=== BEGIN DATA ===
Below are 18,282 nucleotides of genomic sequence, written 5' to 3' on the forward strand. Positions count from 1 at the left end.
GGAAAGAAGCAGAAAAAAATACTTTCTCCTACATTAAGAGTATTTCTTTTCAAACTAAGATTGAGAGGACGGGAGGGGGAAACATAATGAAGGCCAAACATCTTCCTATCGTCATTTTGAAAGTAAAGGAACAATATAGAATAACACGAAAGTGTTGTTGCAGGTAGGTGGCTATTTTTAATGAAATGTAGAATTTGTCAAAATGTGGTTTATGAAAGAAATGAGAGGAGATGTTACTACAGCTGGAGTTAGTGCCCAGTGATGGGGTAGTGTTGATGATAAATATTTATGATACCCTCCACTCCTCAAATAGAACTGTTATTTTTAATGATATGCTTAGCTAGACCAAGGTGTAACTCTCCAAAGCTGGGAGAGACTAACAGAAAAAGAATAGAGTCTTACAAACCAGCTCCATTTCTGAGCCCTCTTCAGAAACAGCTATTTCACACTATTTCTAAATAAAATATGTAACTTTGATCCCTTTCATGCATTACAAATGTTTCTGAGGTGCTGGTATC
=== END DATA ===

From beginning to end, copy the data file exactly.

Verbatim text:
Below are 18,282 nucleotides of genomic sequence, written 5' to 3' on the forward strand. Positions count from 1 at the left end.
GGAAAGAAGCAGAAAAAAATACTTTCTCCTACATTAAGAGTATTTCTTTTCAAACTAAGATTGAGAGGACGGGAGGGGGAAACATAATGAAGGCCAAACATCTTCCTATCGTCATTTTGAAAGTAAAGGAACAATATAGAATAACACGAAAGTGTTGTTGCAGGTAGGTGGCTATTTTTAATGAAATGTAGAATTTGTCAAAATGTGGTTTATGAAAGAAATGAGAGGAGATGTTACTACAGCTGGAGTTAGTGCCCAGTGATGGGGTAGTGTTGATGATAAATATTTATGATACCCTCCACTCCTCAAATAGAACTGTTATTTTTAATGATATGCTTAGCTAGACCAAGGTGTAACTCTCCAAAGCTGGGAGAGACTAACAGAAAAAGAATAGAGTCTTACAAACCAGCTCCATTTCTGAGCCCTCTTCAGAAACAGCTATTTCACACTATTTCTAAATAAAATATGTAACTTTGATCCCTTTCATGCATTACAAATGTTTCTGAGGTGCTGGTATC